My much-anticipated month of biking and wine tasting in Italy finally began last week. Five of my closest wine-loving friends joined me for a ride through the Veneto, which includes Lake Garda and the beautiful valleys of the river Adige, surrounded by the towering and dramatic Dolomites. Of course along the way we had to visit plenty of Amarone and Alto-Adige producers … When I lead a tour the wine is as important as the biking!
On Friday, our visit was to Tenuta San Leonardo outside of Trento, where they make a fabulous and world-reknown Bordeaux blend. A while back I heard of a story where a well-known wine collector from Beverly Hills, who claims to hate all Italian wines, was poured a glass of the San Leonardo and proclaimed it to be a great Graves.
I know my friends at Do Bianchi and MondoSapore are disapointed in me for liking a Bordeaux blend made in Trentino, but San Leonardo has been growing these varieties for over 100 (pre-pheloxera!) years. Insult to injury: the cute doggie in the picture is named Barique.
So we arrive at the estate, which includes the magnificent villa of the proprietor, the Marchese de Gonzaga (if you know your Mantuan history, you’re impressed). It sits among 700 acres of immaculately maintained vineyards, gardens and the forest that extends up to the surrounding mountains. The director of marketing, Fulvio is taking us through the vineyard when a Renault pulls up and out steps the Marchese himself. We chit-chat about biking in the region, the great weather, blah blah blah, but within a couple of minutes, in my broken Italian, I start sharing the story about the BH wine collector.
So next thing we know, instead of the one-hour “tourist tasting” we now have the Marchese himself personally taking us around. The guy is magnificent. He’s in his 70’s but seems 20 years younger and still involved in every aspect of this first-class and high-tech operation. We spent the rest of the day with him touring the grounds and the villa, and drinking multiple vintages, as you can see from the “fallen soldiers” in the picture. In addition to the reasonably priced, and very enjoyable Villa Gresti, he pulled out the San Leanardo ’95, ’99, ’00, ’01 and ’04, which were all fantastic. The San Leanardo is a blend of Cabernet, Merlot and supposedly Cab Franc, but it turns out that the root stock they bought (many many generations ago) is really Carmenere. This may be one of the best regions in the world for this seldom-seen variety. You can see from the pic that (as with all great visits in Italy) it ended with healthy dosages of grappa to send us on our way.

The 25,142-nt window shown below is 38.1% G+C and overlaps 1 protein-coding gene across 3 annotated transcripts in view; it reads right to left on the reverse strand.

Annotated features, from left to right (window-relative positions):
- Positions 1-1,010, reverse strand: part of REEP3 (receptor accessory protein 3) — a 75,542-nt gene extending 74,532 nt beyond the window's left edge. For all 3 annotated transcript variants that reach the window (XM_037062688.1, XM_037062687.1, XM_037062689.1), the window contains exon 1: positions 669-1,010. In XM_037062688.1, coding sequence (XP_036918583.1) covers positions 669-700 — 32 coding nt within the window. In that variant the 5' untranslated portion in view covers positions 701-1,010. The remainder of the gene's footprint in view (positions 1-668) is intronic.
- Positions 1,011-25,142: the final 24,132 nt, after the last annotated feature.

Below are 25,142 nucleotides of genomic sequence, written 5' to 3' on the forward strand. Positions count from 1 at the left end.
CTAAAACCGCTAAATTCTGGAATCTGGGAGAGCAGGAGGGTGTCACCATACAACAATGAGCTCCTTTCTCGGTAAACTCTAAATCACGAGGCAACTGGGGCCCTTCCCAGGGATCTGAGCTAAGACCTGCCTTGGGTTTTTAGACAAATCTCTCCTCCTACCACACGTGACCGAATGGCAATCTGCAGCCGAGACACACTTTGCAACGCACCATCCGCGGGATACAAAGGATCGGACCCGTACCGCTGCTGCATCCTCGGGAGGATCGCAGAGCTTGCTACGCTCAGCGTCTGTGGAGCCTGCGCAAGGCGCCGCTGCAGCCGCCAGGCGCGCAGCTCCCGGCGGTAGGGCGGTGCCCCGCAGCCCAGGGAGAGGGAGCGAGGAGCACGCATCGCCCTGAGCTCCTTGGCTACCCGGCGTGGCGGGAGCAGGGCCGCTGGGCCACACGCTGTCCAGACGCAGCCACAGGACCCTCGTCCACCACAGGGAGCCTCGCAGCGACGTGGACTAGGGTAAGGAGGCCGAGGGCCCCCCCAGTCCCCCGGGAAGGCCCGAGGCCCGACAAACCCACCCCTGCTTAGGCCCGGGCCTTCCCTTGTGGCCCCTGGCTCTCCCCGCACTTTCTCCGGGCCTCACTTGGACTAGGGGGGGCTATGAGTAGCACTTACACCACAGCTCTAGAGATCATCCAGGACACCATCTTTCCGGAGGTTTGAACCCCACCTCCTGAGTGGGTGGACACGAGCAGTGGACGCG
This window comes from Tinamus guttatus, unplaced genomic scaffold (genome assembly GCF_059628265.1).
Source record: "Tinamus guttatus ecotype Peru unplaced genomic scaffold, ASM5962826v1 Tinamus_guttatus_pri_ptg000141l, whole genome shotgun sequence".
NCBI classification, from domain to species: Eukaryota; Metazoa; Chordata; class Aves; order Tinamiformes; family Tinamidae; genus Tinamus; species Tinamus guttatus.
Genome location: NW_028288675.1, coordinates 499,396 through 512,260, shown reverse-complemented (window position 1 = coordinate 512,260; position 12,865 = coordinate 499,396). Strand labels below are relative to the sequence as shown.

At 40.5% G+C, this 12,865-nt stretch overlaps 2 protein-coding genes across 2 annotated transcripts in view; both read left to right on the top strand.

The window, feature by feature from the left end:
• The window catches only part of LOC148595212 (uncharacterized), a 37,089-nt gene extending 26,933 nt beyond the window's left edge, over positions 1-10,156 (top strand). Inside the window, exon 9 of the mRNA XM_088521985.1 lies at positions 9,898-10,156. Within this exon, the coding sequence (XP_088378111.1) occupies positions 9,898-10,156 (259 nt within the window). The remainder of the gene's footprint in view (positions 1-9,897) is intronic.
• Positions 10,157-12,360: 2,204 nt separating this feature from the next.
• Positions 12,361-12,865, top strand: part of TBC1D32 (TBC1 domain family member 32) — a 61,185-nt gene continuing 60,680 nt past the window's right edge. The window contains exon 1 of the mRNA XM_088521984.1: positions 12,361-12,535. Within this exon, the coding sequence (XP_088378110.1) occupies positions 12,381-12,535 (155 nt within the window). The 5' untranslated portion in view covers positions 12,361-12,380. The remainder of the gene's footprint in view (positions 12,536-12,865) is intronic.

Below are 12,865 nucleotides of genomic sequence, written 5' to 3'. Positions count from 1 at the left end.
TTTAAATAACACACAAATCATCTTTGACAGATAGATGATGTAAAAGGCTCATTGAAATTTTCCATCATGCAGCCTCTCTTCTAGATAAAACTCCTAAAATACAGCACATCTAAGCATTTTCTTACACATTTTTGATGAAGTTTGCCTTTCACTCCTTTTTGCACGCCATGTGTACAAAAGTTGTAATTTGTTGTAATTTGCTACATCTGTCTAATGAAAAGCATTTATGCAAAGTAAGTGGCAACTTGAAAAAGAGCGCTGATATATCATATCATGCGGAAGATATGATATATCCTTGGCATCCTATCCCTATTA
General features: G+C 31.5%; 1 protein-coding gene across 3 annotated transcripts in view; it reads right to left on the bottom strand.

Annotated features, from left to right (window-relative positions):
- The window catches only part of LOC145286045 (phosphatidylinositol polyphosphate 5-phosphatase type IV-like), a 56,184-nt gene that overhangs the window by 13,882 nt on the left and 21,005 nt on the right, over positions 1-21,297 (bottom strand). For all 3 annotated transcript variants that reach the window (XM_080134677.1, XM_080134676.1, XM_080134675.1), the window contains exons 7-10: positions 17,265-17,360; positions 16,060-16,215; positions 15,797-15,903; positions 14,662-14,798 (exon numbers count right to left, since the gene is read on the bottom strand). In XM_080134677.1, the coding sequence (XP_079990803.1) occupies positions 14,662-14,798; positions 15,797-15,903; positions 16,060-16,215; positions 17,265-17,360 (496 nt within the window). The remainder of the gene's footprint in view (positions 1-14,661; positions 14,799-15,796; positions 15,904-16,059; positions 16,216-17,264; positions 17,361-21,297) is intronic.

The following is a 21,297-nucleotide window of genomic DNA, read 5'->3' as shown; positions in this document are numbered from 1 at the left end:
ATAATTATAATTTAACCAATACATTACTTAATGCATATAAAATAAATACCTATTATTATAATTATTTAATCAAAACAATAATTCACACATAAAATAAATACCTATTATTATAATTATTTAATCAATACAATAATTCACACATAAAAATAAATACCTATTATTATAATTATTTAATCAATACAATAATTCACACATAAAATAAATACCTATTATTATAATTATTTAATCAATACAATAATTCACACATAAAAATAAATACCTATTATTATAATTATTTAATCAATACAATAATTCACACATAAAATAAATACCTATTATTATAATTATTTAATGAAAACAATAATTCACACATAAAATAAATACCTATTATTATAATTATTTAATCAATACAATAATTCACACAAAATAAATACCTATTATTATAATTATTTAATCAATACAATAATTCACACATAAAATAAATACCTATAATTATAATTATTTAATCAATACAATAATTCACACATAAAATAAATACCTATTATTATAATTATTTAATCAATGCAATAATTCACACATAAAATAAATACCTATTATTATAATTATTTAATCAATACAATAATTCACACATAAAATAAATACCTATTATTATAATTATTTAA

The topper was that he received his notice of “Tre Bicchieri” for the current vintage from Gambero Rosso (the Wine Spectator of Italy … but much more respected) while we were there. Not surprising, as they have won it over 10 times. But Complimenti all the less!!!
And Grazie Mille to my friend in BH. May he enjoy many bottiglie of San Leonardo in the future!
We were munching on some of the yummiest Merlot grapes I have ever tasted when the Marchese drove up! Notice how the grapes are trained on pergolas, the traditional method in the Aldo Adige. The pergolas make for breathtakingly beautiful vineyards, but many wineries are finding that they get better results using the more common Guyot vine training method. Time to go biking through the vineyards of the Alto Adige before they all switch!